We’re back! We drove straight to the nearest In-N-Out:
I have such bad jet lag. Hit me really hard this time.
Riding in Vietnam was mostly easy, but we still burned a lot of time figuring it out when we got there. This post is a how-to guide that summarizes what we learned.
- Locals told us it’s legal to ride in Vietnam as long as you’re licensed in your home country and you have an International Driving Permit.
- The fine for riding without a license is 800 thousand dong, and I think they can impound your bike.
- Helmets are required and almost nobody rides without them, which means you’ll probably get stopped if you do.
Buying A Bike
- Your best options are semi-automatics like the Honda Blade. These are what the Vietnamese ride.
- Make sure you get the blue registration card. Without the card you’re pretty much riding a stolen bike. Seems to be ok if the name and address on it are for a Vietnamese (e.g. the shop you bough it from).
- Watch out for Chinese copies of bikes. That cheap little Honda is probably not a Honda. The copies need their oil changed every day and have a reputation for breaking down a couple times a week.
- It’s worth a few hundred thousand dong to buy a local sim card so you can use Google maps.
- Maps.me has pretty good offline maps for those mountains where you can’t get data.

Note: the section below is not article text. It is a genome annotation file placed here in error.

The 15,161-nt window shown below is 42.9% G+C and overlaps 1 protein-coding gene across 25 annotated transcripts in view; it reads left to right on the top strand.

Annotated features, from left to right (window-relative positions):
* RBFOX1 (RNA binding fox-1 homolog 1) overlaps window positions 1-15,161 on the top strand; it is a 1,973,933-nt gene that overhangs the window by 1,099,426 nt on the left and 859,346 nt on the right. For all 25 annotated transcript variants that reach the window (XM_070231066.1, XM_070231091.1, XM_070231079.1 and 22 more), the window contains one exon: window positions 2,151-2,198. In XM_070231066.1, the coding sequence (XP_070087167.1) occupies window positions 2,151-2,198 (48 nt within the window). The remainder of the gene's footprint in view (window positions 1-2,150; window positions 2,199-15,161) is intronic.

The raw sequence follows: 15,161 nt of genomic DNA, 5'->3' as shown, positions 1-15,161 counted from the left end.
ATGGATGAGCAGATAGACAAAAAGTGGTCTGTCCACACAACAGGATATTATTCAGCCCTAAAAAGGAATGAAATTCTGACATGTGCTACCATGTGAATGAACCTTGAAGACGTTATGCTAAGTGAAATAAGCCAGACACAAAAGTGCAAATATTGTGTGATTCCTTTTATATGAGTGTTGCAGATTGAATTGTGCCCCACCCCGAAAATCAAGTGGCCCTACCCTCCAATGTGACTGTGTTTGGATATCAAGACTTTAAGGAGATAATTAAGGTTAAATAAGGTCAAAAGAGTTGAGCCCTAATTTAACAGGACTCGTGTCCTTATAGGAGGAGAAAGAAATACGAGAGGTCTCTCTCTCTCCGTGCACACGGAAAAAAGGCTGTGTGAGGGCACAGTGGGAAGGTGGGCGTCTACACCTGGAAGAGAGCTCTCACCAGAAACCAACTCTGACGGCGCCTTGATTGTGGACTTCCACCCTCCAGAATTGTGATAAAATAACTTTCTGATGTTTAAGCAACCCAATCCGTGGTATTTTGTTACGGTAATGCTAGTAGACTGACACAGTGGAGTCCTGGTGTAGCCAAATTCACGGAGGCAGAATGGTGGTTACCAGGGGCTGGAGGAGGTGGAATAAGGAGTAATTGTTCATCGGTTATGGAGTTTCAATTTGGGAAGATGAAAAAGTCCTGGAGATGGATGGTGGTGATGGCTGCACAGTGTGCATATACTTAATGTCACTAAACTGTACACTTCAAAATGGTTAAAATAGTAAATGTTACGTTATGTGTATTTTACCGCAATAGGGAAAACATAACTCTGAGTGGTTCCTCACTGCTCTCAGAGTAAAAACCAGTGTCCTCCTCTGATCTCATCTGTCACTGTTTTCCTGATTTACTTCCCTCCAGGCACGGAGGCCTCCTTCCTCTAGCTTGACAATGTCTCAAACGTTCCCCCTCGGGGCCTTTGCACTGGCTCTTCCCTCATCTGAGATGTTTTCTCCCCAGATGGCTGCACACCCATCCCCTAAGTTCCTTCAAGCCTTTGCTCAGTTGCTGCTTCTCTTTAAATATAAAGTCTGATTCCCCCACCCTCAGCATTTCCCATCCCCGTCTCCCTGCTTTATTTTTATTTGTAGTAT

- Google maps consistently estimated half the time we actually needed. It took us:
- Around nine hours to get from Ho Chi Minh to Bao Loc, split among two days. Getting out of HCMC was rough.
- Seven hours from Bao Loc to Da Lat.
- Six hours Da Lat to Nha Trang.
- Half hour from Da Nang to the top of the Hai Van Pass.
- There are a few cars-only highways, and they really are cars-only. We ended up on one and the locals were surprised we weren’t stopped by the police. On Google Maps these are orange, and regular highways are yellow.
Gear And Weather
- Bring a poncho. These are what the Vietnamese use, and you really need one. That layer of plastic can change a ride from hellish to not so bad.
- Make sure you have a visor for your helmet. It doesn’t have to cover your face, just deflect rain and hail when you tilt your head down. Without one, I literally had hail in my eyes.
- Bring a rain cover for your bag and leave it on. Downpours come suddenly.
- If I go again I won’t bring a riding jacket. It was a pain to carry around and the heat combined with low speed meant I often felt more likely to crash overheating in the thing than staying cool and focused.
- Keep loose and focus on flowing through the madness and it’s easy.
- There is a lot of honking but it’s not road rage.
- Keep constant track of what’s coming up behind you. Busses, trucks, and cars often pass when there really isn’t enough space.
- Assume busses will hit you. The drivers are madmen.
- Pretty much everywhere has a security guard that watches the bikes.
- Pay the security guard when you leave, not when you park.
- Leave the handle bars unlocked. The guard will move bikes around as people come and go. If you lock the bars they’ll just knock over your bike.